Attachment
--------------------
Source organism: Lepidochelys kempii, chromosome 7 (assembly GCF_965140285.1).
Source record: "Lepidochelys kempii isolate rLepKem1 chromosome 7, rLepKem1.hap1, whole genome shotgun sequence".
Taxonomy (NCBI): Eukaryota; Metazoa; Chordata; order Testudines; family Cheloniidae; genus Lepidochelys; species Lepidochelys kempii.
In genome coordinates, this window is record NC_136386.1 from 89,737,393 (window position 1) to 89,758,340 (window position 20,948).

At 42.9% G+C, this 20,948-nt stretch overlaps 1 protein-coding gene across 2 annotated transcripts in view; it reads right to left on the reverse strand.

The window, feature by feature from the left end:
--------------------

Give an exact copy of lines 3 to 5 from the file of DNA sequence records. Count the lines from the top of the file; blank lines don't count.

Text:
Taxonomy (NCBI): Eukaryota; Metazoa; Chordata; order Testudines; family Cheloniidae; genus Lepidochelys; species Lepidochelys kempii.
In genome coordinates, this window is record NC_136386.1 from 89,737,393 (window position 1) to 89,758,340 (window position 20,948).

At 42.9% G+C, this 20,948-nt stretch overlaps 1 protein-coding gene across 2 annotated transcripts in view; it reads right to left on the reverse strand.